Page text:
John's Blog: Secure Service Only

March 6, 2013

So, you've enabled secure services in Rumpus, and now you want to make sure all users connect securely. Is it possible to prevent users from accidentally connecting using non-secured Web or FTP sessions? Yes, but there are issues to consider...

Web Access: HTTPS

For Web access, which is the primary (and often only) interface on many Rumpus servers, it's easy to force all connections to a secure channel (HTTPS). On the "Network Settings" window, "Secure Services" tab, just check the "Direct All Web Connections To HTTPS" option. Rumpus will then automatically "redirect" all standard HTTP connections to the HTTPS service, so that all connections are secured, even when users forget to connect using the secure server URL.

FTP Access: FTPS

Unfortunately, for FTP, things aren't so simple.

The first issue is that unlike HTTP, there is no FTP "redirect". It's just not possible to have clients automatically switched to a secure channel when they accidentally make regular, unsecured connections. Making matters worse, users will usually not get a helpful "secure connection required" message. The message will depend on the FTP client, but it will normally be a generic "connection denied" or "connection failed". Client confusion and some amount of frustration is almost certain when only FTPS is available.

Rumpus does allow you to disable regular FTP, with no effect at all on Web services, while maintaining FTPS accessibility. To disable regular FTP, simply uncheck the "Enable FTP Service" box on the first tab of the FTP Settings window. Note, however, that the server will continue to accept connections on port 21 if you leave explicit FTPS enabled (the "Enable Secure FTP Service (FTPS)" option on the "Secure Services" tab of the "Network Settings" window).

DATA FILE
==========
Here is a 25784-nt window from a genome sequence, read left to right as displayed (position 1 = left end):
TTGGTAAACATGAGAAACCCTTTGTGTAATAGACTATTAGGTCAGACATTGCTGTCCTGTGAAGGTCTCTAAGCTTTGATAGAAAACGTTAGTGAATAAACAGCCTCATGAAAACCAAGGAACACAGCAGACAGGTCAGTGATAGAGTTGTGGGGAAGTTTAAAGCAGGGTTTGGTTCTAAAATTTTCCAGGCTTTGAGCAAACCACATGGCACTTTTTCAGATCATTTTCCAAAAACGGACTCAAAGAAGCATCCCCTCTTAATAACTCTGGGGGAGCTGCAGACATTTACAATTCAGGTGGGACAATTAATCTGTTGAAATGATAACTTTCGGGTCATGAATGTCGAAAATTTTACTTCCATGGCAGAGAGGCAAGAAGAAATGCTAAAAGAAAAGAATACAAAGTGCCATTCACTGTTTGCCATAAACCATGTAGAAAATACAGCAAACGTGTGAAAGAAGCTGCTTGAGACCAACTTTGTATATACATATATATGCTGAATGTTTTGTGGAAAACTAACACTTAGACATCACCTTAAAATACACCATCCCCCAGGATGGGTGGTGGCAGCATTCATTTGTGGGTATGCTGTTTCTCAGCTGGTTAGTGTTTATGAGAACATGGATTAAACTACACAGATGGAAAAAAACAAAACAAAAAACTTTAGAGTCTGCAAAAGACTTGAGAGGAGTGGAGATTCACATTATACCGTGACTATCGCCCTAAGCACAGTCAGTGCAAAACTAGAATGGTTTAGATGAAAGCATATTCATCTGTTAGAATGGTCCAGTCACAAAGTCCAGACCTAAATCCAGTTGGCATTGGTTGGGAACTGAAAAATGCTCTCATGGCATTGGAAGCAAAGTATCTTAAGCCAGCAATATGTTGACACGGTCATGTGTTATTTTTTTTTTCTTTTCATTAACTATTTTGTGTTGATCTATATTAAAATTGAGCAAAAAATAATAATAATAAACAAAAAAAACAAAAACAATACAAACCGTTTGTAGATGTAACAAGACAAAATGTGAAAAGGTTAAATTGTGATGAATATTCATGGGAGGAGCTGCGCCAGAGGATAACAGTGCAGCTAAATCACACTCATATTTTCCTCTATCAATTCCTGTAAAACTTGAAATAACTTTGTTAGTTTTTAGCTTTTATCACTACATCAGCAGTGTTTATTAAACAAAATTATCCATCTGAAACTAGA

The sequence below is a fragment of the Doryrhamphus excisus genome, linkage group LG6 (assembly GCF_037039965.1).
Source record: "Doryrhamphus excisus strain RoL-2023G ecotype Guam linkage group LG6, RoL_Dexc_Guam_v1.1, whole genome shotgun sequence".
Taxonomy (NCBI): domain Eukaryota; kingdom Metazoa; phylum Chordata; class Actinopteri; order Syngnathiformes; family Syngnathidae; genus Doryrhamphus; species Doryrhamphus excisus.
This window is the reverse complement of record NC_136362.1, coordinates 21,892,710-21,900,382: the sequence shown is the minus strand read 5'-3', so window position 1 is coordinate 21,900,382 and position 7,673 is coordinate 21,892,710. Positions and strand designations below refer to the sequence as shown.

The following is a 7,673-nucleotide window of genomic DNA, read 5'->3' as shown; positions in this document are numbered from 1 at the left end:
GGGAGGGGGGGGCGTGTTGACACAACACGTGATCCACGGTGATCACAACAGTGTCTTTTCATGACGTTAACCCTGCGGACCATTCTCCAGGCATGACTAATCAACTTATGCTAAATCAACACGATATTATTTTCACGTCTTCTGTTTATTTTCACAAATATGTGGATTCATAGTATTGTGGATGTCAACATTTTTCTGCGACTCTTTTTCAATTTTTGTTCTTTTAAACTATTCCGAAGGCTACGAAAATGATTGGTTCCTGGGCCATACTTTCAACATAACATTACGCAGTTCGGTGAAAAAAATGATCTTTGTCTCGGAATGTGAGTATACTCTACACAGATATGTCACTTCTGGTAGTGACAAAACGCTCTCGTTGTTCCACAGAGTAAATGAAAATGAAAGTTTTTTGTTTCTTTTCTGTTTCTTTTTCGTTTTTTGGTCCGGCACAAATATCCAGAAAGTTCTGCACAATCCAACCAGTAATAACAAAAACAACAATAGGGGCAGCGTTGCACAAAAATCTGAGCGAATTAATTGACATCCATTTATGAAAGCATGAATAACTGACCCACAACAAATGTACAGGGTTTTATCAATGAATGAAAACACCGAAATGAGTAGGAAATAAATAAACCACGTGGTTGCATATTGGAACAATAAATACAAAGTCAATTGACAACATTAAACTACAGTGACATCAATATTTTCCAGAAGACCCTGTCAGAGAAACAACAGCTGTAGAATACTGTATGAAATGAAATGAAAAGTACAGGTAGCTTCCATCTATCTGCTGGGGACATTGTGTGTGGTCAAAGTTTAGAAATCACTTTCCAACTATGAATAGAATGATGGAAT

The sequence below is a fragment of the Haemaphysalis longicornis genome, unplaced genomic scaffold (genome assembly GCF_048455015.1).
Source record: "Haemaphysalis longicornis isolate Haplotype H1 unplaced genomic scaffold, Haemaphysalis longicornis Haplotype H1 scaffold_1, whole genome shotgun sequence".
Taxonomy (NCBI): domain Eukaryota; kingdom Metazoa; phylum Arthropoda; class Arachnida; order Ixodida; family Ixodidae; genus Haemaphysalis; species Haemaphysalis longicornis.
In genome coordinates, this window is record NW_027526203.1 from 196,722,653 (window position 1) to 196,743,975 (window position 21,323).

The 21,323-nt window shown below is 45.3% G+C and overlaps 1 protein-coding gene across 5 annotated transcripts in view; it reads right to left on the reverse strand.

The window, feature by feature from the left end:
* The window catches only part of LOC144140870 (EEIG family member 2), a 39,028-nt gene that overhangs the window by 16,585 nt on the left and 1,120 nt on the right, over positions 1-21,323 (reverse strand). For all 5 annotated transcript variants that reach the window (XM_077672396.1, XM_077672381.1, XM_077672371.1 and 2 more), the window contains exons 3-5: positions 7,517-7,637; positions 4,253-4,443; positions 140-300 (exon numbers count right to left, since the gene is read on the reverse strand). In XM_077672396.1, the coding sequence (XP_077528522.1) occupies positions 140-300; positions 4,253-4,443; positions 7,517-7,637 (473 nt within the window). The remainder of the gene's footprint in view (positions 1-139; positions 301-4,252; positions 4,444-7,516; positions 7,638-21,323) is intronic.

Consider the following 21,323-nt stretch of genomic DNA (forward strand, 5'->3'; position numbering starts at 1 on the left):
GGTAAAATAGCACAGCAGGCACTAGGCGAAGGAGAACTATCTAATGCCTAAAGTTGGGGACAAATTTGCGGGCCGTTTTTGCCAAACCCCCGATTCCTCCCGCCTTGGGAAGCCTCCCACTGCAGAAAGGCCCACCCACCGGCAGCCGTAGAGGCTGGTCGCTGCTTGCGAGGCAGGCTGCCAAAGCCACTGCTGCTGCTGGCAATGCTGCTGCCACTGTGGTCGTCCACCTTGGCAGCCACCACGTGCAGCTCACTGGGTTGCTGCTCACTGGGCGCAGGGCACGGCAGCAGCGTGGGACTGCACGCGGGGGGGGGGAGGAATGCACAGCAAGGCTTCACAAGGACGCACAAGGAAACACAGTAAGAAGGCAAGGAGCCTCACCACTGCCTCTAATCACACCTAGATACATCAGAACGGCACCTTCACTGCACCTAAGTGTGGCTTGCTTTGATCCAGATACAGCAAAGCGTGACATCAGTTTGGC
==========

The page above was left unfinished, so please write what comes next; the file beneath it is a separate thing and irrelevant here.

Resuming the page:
Explicit FTPS is the more modern and generally preferred method of secure FTP. When users connect via explicit FTPS, they make an initial connection on the usual FTP port (21) and immediately "upgrade" the connection to a secure channel. In order to support explicit FTPS, Rumpus therefore must accept non-encrypted connections on the standard FTP port and then rely on the client to initiate the "upgrade". When you disable regular FTP service but have explicit FTPS enabled, Rumpus will automatically deny any FTP command, including login commands, until the FTP client has upgraded to a secure channel. Since the unencrypted connection must be accepted, sending a "connect securely before logging in" error for any client action not related to upgrading to a secure channel is the best thing Rumpus can do.

The problem is that when a client logs in under normal FTP, the first thing most clients do is login with the user account name and password. The FTP client therefore sends this information over plain text before Rumpus has the chance to respond with an error. When this happens, secure information is sent over a non-secured channel. Well written FTP clients will send only the user account name before detecting the error from Rumpus, so only the username should be revealed to someone snooping the connection and passwords should not be sent in clear text. However, there is no way for Rumpus to prevent poorly written clients from sending both the username and password on the non-secured channel. If this occurs, the account's security has been breached. In this case, there's little point to forcing FTPS, since anyone snooping the connection will now have full access to the user's account.

Despite this possibility, it does make sense to enable explicit FTPS but disable FTP, since most FTP clients are well behaved and should correctly report an error before sending the account password. For high-security environments, though, this possibility may mean that explicit FTPS must be disabled altogether. In this case, enable only implicit FTPS in Rumpus, and require that FTP clients connect using only that method.

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